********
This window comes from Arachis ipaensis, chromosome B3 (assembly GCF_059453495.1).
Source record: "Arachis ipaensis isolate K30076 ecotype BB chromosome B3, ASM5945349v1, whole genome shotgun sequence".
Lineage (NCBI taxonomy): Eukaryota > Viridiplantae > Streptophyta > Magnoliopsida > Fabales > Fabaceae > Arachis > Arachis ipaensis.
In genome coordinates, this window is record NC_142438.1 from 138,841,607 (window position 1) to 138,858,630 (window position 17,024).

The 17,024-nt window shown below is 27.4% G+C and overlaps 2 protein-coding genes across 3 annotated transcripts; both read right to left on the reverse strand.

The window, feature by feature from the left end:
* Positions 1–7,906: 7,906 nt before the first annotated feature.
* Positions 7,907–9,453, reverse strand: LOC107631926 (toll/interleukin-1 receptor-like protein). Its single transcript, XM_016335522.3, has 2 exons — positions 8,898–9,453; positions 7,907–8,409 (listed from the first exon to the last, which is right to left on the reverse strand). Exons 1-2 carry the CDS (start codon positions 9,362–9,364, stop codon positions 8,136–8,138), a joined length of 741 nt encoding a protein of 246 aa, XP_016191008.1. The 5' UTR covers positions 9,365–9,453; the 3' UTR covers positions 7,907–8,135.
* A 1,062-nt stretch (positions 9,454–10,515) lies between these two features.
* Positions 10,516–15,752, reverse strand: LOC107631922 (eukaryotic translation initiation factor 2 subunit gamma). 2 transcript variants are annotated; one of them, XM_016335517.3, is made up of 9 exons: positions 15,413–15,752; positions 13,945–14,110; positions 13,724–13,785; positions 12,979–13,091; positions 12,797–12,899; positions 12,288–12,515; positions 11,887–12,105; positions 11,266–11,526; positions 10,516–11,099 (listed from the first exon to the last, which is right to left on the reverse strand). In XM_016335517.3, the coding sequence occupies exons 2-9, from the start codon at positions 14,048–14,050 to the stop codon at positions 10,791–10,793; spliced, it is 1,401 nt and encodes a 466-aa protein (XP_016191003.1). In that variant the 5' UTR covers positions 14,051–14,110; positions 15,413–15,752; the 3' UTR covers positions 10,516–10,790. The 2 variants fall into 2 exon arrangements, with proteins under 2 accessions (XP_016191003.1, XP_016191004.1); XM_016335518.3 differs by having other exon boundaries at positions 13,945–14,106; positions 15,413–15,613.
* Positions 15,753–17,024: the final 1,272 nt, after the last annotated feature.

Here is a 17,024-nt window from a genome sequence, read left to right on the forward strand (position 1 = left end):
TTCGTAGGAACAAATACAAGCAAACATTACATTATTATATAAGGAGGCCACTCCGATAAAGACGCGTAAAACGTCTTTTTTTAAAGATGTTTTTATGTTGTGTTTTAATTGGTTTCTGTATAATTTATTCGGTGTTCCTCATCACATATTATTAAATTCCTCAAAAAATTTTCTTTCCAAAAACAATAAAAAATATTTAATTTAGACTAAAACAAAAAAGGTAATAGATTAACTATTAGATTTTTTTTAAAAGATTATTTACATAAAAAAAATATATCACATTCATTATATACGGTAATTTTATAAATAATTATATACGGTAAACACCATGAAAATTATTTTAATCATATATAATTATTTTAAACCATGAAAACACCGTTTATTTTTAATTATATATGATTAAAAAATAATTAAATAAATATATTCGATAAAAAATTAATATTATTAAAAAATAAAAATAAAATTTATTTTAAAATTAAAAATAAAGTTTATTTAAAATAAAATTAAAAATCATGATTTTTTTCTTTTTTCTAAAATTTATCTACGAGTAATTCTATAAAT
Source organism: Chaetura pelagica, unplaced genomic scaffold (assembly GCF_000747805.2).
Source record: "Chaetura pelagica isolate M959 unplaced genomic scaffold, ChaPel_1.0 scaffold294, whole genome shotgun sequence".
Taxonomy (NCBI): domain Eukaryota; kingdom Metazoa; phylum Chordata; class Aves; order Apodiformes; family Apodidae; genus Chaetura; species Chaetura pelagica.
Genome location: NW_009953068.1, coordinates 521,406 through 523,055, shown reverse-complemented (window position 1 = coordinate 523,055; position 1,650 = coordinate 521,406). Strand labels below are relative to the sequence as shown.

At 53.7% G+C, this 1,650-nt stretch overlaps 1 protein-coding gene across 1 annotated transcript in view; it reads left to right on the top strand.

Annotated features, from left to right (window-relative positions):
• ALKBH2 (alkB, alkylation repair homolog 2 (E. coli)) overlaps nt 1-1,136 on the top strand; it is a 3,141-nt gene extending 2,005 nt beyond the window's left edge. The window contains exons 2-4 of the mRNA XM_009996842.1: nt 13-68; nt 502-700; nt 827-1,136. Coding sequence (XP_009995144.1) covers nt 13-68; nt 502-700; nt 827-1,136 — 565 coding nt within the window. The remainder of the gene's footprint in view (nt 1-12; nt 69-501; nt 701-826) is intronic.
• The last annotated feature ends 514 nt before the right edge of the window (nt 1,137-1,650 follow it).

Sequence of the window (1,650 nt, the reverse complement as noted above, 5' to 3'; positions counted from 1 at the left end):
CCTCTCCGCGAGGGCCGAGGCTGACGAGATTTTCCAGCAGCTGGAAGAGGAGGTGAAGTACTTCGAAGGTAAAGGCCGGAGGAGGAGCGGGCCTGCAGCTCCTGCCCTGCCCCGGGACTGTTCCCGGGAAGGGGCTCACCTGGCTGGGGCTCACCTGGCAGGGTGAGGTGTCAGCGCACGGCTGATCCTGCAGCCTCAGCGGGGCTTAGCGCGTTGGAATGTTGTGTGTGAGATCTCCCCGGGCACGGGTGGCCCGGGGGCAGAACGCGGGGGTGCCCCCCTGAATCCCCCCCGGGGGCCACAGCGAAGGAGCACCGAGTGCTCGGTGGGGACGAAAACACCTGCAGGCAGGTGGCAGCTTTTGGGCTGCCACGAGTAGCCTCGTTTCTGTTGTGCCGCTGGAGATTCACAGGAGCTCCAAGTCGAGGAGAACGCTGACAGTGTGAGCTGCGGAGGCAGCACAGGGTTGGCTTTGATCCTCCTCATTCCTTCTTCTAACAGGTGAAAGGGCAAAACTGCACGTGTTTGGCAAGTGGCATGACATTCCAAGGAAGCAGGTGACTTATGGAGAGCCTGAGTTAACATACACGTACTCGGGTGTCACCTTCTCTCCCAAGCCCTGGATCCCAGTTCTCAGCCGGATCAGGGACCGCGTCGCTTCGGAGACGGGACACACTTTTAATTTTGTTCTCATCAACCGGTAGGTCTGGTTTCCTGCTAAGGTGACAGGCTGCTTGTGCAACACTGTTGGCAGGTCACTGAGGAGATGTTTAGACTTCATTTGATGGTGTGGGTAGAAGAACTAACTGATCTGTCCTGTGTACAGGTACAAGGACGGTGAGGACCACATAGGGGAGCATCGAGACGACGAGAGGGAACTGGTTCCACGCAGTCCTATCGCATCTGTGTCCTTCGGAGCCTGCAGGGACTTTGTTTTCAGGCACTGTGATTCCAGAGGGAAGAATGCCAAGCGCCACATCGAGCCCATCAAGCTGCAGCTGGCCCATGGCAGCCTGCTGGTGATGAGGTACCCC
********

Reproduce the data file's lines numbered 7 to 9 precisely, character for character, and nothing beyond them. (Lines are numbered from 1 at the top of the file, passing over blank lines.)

* Positions 1–7,906: 7,906 nt before the first annotated feature.
* Positions 7,907–9,453, reverse strand: LOC107631926 (toll/interleukin-1 receptor-like protein). Its single transcript, XM_016335522.3, has 2 exons — positions 8,898–9,453; positions 7,907–8,409 (listed from the first exon to the last, which is right to left on the reverse strand). Exons 1-2 carry the CDS (start codon positions 9,362–9,364, stop codon positions 8,136–8,138), a joined length of 741 nt encoding a protein of 246 aa, XP_016191008.1. The 5' UTR covers positions 9,365–9,453; the 3' UTR covers positions 7,907–8,135.
* A 1,062-nt stretch (positions 9,454–10,515) lies between these two features.